The French idiom Vive la Difference asserts an appreciation of individual diversity; an expression oft bandied about gender difference only, popular socially as a description of attractive women by men. A recent nationwide survey of 5500 LGBTI people about the proposed plebiscite on marriage equality revealed 85 per cent were opposed to it, 72 per cent strongly opposed, wanting a vote in Parliament instead. Social psychology researcher, Sharon Dane, who assisted the survey design, said some opposition to the plebiscite was based on fears that young people struggling with coming out would hear they are different and as a consequence deserve unequal treatment before the law.
Obviously for the LGBTI community, vive la difference has alarming connotations of being ‘different’, implying unworthiness not just legally, but socially, with shameful, hurtful and mentally damaging ramifications. The same sex marriage plebiscite and the same sex marriage issue per se encapsulate a far more pertinent point underlying the controversy; that of fearing being different with all its implicit negativity. The LBGTI community is not the only group affected by the fear of being labelled, and/or perceived as different. The bigotry and bullying involved in matters of race, religion, even age, too, suggests we must understand difference differently in a pervasive social context. We must focus our attention on the issue of equality more comprehensively as the Oxford dictionary defines it as sameness in number, size, value and rank to jettison this notion of people ‘sameness’ and instead encompass the French vernacular as an axiom to embrace difference of all kinds in our social milieu. The idea of difference must not be a euphemism for being abnormal, freakish, or worthless, but applauded as intrinsic to all individual human beings, not just relative to their sexual preferences, but to colour, creed, age, the disabled and all others where difference is disparaged as deviant. Indeed, difference should be de rigueur.
We must reassess what equality assumes to acknowledge we are not at all the same but unique and complex individuals with specific needs and wants that pertain to us personally, engendering us all different and distinct. In essence, most of our laws reflect this libertarian ideal, but for many in our society, their difference is highlighted as an aberration to be abhorred. Maintaining the status quo, elitist and privileged if one is white, Christian and heterosexual, seems intangibly enshrined in people’s value and belief systems.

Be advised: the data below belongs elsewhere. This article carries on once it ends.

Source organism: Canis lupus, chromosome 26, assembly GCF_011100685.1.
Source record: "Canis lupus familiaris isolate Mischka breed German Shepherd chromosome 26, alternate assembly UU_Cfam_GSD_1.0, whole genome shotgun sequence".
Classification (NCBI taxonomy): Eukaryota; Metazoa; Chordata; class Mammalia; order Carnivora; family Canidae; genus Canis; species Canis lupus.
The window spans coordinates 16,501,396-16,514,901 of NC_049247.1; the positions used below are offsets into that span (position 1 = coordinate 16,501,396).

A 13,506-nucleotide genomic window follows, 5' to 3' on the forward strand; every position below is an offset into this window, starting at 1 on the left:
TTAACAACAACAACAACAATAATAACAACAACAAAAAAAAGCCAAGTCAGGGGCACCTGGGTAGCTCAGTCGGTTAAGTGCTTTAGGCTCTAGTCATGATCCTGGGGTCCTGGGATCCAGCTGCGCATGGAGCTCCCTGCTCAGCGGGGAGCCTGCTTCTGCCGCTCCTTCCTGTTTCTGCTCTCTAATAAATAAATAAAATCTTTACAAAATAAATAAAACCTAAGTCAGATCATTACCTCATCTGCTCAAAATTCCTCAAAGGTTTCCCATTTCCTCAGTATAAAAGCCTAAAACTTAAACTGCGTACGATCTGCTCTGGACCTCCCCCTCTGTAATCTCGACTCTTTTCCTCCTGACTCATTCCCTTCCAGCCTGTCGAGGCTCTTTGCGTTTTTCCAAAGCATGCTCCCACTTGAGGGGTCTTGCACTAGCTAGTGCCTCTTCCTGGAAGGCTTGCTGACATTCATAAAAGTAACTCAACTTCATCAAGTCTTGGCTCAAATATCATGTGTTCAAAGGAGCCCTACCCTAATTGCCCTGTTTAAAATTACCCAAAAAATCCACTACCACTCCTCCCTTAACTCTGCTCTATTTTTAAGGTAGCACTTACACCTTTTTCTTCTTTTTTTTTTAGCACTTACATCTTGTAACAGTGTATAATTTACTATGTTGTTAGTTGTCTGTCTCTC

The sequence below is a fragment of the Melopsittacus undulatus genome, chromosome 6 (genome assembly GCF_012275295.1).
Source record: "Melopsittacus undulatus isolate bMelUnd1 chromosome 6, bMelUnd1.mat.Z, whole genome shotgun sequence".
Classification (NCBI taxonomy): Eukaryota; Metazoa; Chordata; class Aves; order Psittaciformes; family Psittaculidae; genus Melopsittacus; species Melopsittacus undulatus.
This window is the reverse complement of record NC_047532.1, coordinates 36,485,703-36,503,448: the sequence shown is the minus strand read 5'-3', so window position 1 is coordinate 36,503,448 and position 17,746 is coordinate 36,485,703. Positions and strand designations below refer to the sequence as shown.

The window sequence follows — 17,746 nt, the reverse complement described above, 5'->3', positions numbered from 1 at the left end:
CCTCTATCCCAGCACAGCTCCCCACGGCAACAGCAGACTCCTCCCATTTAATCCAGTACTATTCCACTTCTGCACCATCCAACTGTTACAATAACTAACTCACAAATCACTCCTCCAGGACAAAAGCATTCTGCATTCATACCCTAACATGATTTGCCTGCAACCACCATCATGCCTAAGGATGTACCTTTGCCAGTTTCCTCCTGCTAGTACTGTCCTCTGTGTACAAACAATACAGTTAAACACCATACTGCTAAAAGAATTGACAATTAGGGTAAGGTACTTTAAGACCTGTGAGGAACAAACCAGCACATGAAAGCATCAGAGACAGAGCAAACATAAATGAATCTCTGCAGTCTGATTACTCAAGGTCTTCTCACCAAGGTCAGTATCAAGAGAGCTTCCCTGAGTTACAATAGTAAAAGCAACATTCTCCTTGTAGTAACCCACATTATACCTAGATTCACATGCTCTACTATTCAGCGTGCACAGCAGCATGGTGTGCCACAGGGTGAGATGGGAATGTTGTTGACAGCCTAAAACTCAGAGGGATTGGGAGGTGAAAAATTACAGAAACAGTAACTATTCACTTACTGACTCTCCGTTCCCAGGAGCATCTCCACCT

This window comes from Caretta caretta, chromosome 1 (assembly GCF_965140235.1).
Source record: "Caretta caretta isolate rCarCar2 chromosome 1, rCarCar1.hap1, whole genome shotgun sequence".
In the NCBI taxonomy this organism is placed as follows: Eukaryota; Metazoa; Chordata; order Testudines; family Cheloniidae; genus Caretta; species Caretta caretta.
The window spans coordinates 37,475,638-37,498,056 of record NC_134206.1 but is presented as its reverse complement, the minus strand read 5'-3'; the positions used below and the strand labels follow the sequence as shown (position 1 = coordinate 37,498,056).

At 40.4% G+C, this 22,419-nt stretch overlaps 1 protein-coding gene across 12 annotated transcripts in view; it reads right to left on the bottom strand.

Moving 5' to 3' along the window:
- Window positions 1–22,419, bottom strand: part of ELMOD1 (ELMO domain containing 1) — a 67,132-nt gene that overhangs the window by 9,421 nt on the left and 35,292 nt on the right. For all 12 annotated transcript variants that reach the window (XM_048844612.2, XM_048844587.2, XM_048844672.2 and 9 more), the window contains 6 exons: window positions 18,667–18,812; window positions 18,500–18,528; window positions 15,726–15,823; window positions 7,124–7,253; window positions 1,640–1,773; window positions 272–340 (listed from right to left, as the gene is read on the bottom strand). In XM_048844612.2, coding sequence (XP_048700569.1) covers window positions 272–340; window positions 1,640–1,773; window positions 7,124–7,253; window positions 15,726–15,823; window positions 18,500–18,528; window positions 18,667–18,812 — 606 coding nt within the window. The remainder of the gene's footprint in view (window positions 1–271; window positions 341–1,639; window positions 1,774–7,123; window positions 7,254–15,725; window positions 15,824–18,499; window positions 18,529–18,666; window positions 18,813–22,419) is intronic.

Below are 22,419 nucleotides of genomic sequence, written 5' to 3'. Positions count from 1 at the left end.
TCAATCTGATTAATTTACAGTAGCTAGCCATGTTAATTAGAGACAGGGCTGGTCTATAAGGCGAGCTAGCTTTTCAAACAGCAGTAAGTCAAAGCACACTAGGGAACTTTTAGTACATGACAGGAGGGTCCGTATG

In her 1938 novella, Anthem, Ayn Rand focused on a dystopian society where nameless people are called Equality numbers only, the concept of individuality eliminated. One member of that society, in trouble with the authorities for doing something ‘different’, escapes to find a house in The Unchartered Forest, the area outside the society, where he rediscovers the word “I” in books at the house. He realises what’s ‘missing’ in his society.
American psychoanalyst Erich Fromm wrote in The Fear of Freedom in 1942 that the more a person “becomes an ‘individual’, (he/she) has no choice but to unite himself with the world in the spontaneity of love and productive work or else to seek a kind of security by such ties with the world as destroy his freedom and the integrity of (his/her) individual self.” Socially, we must respect the need for love as an inherent quality of being a free individual and refrain from the lip service morality that we are all equal. Individuality, and the connotation of difference, is integral to being an ‘independent and separate being’ as Fromm argued.
Unequivocally in law there must be recognition of our equal status as human beings as our democracy purportedly adheres to, but beyond the courtrooms we need to reflect on Rand’s concept of “I” as of ultimate significance in how we regard each other. This psychology must be inculcated into our attitudes to ensure not just the LGBTI community is outcast into some socially created dystopia, but any human being who does not ‘fit’ the thoughtless proscription of ‘normal’. Fromm suggests that strength and the integrity of self must be based on “a relationship that connects the individual with the world without eliminating …individuality.” The shroud of fear must be torn asunder in the debate about to be or not to be a plebiscite by declaring difference as a powerful plaudit to individuality enshrined not just in our statute books but more pervasively, across our whole society.